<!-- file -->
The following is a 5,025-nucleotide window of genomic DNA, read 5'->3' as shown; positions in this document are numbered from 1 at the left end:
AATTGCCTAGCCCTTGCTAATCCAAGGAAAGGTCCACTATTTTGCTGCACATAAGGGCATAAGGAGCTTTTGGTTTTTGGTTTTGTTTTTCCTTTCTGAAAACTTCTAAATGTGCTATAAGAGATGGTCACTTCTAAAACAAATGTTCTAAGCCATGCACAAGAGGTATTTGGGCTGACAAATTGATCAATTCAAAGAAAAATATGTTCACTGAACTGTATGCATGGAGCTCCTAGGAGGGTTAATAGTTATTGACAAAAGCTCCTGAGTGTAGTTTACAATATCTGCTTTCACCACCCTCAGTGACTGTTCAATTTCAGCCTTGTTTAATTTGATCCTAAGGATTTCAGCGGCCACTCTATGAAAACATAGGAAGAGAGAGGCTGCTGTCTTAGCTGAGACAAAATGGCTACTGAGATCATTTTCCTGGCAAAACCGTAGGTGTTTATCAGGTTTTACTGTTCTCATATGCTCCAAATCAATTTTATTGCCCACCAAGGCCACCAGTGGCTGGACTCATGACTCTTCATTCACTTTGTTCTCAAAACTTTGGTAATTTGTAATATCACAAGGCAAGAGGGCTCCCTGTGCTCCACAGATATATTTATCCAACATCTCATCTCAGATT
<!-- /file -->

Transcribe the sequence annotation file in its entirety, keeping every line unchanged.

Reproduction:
The following is a 5,025-nucleotide window of genomic DNA, read 5'->3' as shown; positions in this document are numbered from 1 at the left end:
AATTGCCTAGCCCTTGCTAATCCAAGGAAAGGTCCACTATTTTGCTGCACATAAGGGCATAAGGAGCTTTTGGTTTTTGGTTTTGTTTTTCCTTTCTGAAAACTTCTAAATGTGCTATAAGAGATGGTCACTTCTAAAACAAATGTTCTAAGCCATGCACAAGAGGTATTTGGGCTGACAAATTGATCAATTCAAAGAAAAATATGTTCACTGAACTGTATGCATGGAGCTCCTAGGAGGGTTAATAGTTATTGACAAAAGCTCCTGAGTGTAGTTTACAATATCTGCTTTCACCACCCTCAGTGACTGTTCAATTTCAGCCTTGTTTAATTTGATCCTAAGGATTTCAGCGGCCACTCTATGAAAACATAGGAAGAGAGAGGCTGCTGTCTTAGCTGAGACAAAATGGCTACTGAGATCATTTTCCTGGCAAAACCGTAGGTGTTTATCAGGTTTTACTGTTCTCATATGCTCCAAATCAATTTTATTGCCCACCAAGGCCACCAGTGGCTGGACTCATGACTCTTCATTCACTTTGTTCTCAAAACTTTGGTAATTTGTAATATCACAAGGCAAGAGGGCTCCCTGTGCTCCACAGATATATTTATCCAACATCTCATCTCAGATT